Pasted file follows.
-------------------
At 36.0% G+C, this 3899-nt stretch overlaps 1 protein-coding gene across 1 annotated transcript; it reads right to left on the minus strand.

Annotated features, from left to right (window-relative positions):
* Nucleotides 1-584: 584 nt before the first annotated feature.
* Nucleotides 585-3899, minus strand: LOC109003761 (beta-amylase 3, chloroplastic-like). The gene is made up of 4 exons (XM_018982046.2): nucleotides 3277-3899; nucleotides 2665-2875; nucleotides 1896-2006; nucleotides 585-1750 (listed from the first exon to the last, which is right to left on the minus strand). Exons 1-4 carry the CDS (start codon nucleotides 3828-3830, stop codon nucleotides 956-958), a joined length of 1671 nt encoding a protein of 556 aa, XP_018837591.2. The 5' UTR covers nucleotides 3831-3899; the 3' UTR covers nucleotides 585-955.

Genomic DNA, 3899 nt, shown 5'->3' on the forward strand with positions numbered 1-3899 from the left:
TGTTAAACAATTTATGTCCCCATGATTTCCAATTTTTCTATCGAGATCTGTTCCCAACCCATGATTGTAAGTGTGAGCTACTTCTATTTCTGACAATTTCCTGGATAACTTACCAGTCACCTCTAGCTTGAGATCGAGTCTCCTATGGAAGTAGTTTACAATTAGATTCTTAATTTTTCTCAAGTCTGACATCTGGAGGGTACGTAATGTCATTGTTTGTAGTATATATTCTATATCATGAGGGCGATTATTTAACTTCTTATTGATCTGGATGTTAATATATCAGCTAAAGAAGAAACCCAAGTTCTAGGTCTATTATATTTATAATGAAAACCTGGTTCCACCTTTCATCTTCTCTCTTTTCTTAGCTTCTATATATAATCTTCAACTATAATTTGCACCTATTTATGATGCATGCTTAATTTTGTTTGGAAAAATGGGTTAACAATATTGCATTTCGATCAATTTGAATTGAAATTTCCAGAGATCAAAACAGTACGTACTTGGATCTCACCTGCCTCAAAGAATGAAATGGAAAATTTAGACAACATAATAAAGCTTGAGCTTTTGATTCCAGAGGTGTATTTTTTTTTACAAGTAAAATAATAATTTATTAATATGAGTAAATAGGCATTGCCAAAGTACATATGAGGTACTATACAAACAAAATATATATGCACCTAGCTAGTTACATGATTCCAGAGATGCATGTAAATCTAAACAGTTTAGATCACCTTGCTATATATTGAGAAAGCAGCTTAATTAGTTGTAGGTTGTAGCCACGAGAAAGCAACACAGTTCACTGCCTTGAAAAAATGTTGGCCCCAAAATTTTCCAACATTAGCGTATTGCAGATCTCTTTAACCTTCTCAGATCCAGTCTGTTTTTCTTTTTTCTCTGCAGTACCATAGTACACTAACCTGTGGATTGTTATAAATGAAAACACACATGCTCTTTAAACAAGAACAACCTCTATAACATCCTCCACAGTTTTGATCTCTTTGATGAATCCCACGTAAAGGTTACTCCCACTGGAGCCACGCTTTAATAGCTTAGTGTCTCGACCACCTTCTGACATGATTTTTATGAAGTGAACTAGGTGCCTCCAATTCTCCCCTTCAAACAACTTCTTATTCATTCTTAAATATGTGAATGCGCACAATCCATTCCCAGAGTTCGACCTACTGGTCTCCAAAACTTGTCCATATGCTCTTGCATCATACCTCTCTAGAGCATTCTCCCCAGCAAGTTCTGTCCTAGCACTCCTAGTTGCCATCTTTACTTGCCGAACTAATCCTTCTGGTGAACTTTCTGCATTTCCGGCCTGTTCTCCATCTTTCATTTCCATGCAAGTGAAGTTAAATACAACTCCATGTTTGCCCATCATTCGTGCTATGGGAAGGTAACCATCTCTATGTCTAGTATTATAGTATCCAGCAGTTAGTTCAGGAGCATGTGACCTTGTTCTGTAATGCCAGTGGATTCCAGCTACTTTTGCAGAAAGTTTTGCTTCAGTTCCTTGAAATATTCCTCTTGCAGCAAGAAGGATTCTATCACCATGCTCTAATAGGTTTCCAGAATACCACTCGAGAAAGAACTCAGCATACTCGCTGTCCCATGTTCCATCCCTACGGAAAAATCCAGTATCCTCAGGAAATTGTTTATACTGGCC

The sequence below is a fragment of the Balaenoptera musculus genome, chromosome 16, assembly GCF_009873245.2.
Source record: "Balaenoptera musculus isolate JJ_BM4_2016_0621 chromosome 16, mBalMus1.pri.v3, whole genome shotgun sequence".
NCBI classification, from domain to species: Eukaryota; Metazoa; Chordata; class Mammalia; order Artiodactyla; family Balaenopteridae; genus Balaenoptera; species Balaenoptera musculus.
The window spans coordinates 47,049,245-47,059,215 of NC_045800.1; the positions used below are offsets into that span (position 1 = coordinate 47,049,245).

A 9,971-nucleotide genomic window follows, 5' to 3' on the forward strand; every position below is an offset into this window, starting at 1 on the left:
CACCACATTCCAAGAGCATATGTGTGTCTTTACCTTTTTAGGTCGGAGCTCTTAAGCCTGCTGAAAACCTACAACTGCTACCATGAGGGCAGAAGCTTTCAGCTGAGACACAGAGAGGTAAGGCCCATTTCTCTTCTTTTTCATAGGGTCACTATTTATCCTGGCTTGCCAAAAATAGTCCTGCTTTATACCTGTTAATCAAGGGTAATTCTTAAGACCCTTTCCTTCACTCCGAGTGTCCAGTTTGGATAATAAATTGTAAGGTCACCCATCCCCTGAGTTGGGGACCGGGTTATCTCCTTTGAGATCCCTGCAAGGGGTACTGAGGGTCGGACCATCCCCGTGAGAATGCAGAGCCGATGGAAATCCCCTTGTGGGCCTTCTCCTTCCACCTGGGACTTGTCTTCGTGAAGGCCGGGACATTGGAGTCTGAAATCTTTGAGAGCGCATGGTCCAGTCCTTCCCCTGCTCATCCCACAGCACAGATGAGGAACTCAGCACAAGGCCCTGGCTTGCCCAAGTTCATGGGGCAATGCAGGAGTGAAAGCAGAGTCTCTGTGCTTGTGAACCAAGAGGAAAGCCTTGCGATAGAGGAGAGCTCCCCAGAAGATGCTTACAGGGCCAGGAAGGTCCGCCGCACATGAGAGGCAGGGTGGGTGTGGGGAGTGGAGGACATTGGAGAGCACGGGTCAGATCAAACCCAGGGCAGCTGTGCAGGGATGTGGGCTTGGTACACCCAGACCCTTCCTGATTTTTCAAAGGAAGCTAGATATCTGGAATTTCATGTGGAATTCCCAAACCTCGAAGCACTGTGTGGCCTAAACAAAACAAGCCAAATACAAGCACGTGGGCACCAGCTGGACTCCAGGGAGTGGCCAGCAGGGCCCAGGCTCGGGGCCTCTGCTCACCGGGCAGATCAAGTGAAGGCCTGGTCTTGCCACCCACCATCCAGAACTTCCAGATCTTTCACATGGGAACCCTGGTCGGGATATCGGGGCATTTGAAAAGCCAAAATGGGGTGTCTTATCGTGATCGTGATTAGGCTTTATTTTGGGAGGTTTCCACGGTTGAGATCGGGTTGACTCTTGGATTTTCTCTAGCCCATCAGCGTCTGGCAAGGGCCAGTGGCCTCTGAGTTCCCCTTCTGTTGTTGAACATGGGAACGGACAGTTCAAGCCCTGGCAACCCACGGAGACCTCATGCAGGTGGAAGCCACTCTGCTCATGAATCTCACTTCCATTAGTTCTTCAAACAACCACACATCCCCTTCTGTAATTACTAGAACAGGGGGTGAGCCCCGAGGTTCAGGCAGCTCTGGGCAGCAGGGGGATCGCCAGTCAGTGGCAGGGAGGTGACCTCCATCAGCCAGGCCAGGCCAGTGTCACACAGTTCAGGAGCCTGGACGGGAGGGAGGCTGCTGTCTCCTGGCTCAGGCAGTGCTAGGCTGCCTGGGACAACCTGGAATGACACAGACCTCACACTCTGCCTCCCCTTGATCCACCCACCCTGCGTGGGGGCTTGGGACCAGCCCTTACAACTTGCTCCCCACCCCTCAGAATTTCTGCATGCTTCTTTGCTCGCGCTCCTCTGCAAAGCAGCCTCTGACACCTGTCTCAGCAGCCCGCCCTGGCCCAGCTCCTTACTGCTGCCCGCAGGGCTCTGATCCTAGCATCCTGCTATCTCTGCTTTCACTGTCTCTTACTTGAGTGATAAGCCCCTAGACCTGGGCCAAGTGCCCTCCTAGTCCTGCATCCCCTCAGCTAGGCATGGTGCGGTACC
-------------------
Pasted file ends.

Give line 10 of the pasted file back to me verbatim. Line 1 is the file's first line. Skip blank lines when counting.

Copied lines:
The window spans coordinates 47,049,245-47,059,215 of NC_045800.1; the positions used below are offsets into that span (position 1 = coordinate 47,049,245).